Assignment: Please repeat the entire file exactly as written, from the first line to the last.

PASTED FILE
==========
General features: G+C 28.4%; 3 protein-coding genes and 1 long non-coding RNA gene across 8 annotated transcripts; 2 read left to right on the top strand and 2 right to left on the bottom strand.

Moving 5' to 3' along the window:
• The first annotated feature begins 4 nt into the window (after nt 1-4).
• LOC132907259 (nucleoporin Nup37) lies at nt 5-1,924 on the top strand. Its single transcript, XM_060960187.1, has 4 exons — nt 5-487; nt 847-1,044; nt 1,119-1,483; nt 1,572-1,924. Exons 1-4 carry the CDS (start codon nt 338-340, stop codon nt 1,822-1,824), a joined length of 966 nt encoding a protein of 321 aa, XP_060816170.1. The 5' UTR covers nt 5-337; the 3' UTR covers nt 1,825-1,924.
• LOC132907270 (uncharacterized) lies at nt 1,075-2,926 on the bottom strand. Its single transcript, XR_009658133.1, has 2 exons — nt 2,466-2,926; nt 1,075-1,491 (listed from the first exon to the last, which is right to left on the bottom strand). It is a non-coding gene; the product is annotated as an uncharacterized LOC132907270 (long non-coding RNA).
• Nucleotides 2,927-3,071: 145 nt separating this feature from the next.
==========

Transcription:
General features: G+C 28.4%; 3 protein-coding genes and 1 long non-coding RNA gene across 8 annotated transcripts; 2 read left to right on the top strand and 2 right to left on the bottom strand.

Moving 5' to 3' along the window:
• The first annotated feature begins 4 nt into the window (after nt 1-4).
• LOC132907259 (nucleoporin Nup37) lies at nt 5-1,924 on the top strand. Its single transcript, XM_060960187.1, has 4 exons — nt 5-487; nt 847-1,044; nt 1,119-1,483; nt 1,572-1,924. Exons 1-4 carry the CDS (start codon nt 338-340, stop codon nt 1,822-1,824), a joined length of 966 nt encoding a protein of 321 aa, XP_060816170.1. The 5' UTR covers nt 5-337; the 3' UTR covers nt 1,825-1,924.
• LOC132907270 (uncharacterized) lies at nt 1,075-2,926 on the bottom strand. Its single transcript, XR_009658133.1, has 2 exons — nt 2,466-2,926; nt 1,075-1,491 (listed from the first exon to the last, which is right to left on the bottom strand). It is a non-coding gene; the product is annotated as an uncharacterized LOC132907270 (long non-coding RNA).
• Nucleotides 2,927-3,071: 145 nt separating this feature from the next.